Amazon reached a deal in April to buy the Metropolitan Park site from JBG Smith, the REIT that owns a large portfolio in the National Landing area. It also signed leases in April with JBG Smith for 537K SF across three Crystal City office buildings, and three weeks later it signed a fourth lease for an additional 48K SF.

The tech giant is currently hiring for 421 additional jobs at HQ2. Of the open job spots, 155 are in software development; 77 are in sales, advertising and account management; and the remainder are spread among a variety of other areas. 

Amazon expects to reach nearly 1,600 employees by the end of this year and 3,500 by the end of December 2021, the Washington Business Journal reported. It plans to accelerate its hiring — it vowed to employ at least 25,000 at HQ2 within a decade — upon the delivery of the Metropolitan Park buildings.

A map showing the proximity between Amazon's leased space in Crystal City and its two phases of new development planned in Pentagon City.
A map showing the proximity between Amazon's leased space in Crystal City and its two phases of new development planned in Pentagon City.

After Metropolitan Park delivers, Amazon plans to build another 2.1M SF at Pen Place, another development site it is buying from JBG Smith one block to the north.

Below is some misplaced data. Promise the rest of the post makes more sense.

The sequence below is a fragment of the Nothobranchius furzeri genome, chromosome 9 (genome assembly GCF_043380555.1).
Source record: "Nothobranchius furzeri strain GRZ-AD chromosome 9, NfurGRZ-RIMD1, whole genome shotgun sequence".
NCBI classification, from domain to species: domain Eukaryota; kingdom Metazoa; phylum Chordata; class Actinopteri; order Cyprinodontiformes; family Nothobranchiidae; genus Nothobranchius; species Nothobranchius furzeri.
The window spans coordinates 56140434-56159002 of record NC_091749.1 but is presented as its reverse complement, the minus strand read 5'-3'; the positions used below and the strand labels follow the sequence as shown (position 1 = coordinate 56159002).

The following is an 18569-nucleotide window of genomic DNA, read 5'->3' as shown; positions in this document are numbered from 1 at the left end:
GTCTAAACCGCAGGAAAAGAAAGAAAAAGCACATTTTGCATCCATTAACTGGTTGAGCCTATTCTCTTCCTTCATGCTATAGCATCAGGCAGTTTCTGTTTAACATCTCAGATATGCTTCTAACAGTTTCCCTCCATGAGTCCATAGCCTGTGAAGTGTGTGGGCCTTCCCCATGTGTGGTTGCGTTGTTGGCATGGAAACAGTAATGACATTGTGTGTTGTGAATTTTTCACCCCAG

In addition to Amazon's development, a host of other projects have moved forward in the National Landing area in the period since Amazon's November 2018 announcement. JBG Smith has filed plans to add thousands of new housing units to its National Landing portfolio with a combination of redevelopment projects and new construction. Developers such as Brookfield, LCOR and Kimco Realty have also moved forward with new projects. 

Crystal City BID President Tracy Gabriel said there are roughly 6,000 units planned for the neighborhood, and she has seen the pace of development proposals accelerate since the Amazon announcement. She said she is glad to see the Amazon project and other developments moving forward, especially because of the ability to add new parks to the neighborhood. 

"The opportunity for a signature park in Metropolitan Park I think will be a great asset not just to Amazon, but for the entire community," Gabriel said. 

The BID received county approval in September to expand its boundaries to include Pentagon City and Potomac Yard, the area where Virginia Tech plans to build the new, $1B innovation campus that was pitched to lure Amazon. Gabriel said the Crystal City BID is discussing rebranding efforts that could include potentially changing its name to the new National Landing moniker, but it has yet to make a final decision. 

Gabriel said the BID's focus this year is on beautifying the neighborhood, with elements such as landscaping and murals, and improving connectivity. As more projects are built, the BID's focus will shift to improving the public spaces around the developments. 

"We will be making lots of enhancements to the public realm as new development comes online," Gabriel said. "I think you'll see a major transformation of the public realm, with a focus on the first 20 feet of development and how that intersects with the experience on the street."